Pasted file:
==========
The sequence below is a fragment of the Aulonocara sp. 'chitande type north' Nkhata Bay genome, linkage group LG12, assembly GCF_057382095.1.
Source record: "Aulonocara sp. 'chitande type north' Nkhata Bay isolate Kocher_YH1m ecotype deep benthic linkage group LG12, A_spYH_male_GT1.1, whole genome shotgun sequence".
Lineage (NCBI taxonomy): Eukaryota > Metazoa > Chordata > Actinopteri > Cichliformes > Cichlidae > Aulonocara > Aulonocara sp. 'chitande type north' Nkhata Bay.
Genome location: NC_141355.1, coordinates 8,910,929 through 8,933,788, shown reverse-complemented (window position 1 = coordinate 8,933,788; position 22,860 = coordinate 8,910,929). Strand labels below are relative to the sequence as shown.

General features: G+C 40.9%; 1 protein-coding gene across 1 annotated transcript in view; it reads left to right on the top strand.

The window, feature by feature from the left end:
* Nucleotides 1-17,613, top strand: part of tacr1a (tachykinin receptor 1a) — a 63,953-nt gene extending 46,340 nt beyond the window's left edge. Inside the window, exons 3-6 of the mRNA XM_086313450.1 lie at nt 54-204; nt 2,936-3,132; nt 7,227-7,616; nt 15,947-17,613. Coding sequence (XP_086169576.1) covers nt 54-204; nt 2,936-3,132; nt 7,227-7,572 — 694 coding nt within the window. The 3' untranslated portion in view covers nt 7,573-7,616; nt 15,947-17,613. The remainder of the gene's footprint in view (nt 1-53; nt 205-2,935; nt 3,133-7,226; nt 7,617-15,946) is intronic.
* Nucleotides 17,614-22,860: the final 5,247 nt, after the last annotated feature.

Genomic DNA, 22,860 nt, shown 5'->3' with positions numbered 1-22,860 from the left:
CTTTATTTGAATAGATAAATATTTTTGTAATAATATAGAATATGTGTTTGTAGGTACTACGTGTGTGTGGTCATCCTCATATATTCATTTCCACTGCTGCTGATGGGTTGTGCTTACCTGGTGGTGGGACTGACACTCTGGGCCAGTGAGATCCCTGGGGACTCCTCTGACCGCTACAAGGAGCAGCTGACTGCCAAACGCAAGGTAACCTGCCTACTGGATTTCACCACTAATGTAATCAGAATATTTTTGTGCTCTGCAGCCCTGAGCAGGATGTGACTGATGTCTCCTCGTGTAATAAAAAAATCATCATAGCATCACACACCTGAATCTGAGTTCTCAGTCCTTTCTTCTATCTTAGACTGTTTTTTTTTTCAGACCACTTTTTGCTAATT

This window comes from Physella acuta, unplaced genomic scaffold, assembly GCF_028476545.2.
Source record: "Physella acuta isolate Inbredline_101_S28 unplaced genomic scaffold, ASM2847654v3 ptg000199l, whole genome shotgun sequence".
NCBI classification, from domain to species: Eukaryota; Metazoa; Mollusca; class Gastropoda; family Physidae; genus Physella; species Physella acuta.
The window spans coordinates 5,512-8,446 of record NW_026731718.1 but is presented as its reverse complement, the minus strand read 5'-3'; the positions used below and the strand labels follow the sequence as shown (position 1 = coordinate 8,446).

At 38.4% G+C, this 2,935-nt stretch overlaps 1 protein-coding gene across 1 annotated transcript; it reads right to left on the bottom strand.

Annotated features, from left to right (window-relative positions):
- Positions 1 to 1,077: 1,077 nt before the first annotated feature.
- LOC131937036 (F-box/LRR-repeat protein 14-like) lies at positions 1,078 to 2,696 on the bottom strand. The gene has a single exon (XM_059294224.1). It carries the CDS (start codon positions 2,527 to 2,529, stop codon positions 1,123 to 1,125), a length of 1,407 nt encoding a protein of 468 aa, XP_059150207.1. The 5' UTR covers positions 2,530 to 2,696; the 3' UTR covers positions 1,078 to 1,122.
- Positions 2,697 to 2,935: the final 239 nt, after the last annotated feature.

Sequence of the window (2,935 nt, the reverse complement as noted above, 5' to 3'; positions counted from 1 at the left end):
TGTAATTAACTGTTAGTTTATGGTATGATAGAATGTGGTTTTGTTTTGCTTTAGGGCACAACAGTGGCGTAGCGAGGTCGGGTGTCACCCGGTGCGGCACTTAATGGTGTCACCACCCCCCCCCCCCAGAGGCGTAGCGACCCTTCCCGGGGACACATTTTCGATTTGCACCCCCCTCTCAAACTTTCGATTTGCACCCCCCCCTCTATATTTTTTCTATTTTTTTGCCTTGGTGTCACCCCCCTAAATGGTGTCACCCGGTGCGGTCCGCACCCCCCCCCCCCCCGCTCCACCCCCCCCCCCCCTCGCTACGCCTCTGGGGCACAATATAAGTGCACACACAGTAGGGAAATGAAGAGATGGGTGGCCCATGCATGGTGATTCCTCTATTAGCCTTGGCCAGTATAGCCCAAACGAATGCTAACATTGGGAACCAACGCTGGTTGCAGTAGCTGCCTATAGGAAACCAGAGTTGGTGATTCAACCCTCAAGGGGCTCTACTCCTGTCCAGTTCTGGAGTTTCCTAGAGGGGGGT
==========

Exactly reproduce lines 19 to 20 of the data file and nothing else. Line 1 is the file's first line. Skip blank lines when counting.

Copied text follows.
- Positions 2,697 to 2,935: the final 239 nt, after the last annotated feature.

Sequence of the window (2,935 nt, the reverse complement as noted above, 5' to 3'; positions counted from 1 at the left end):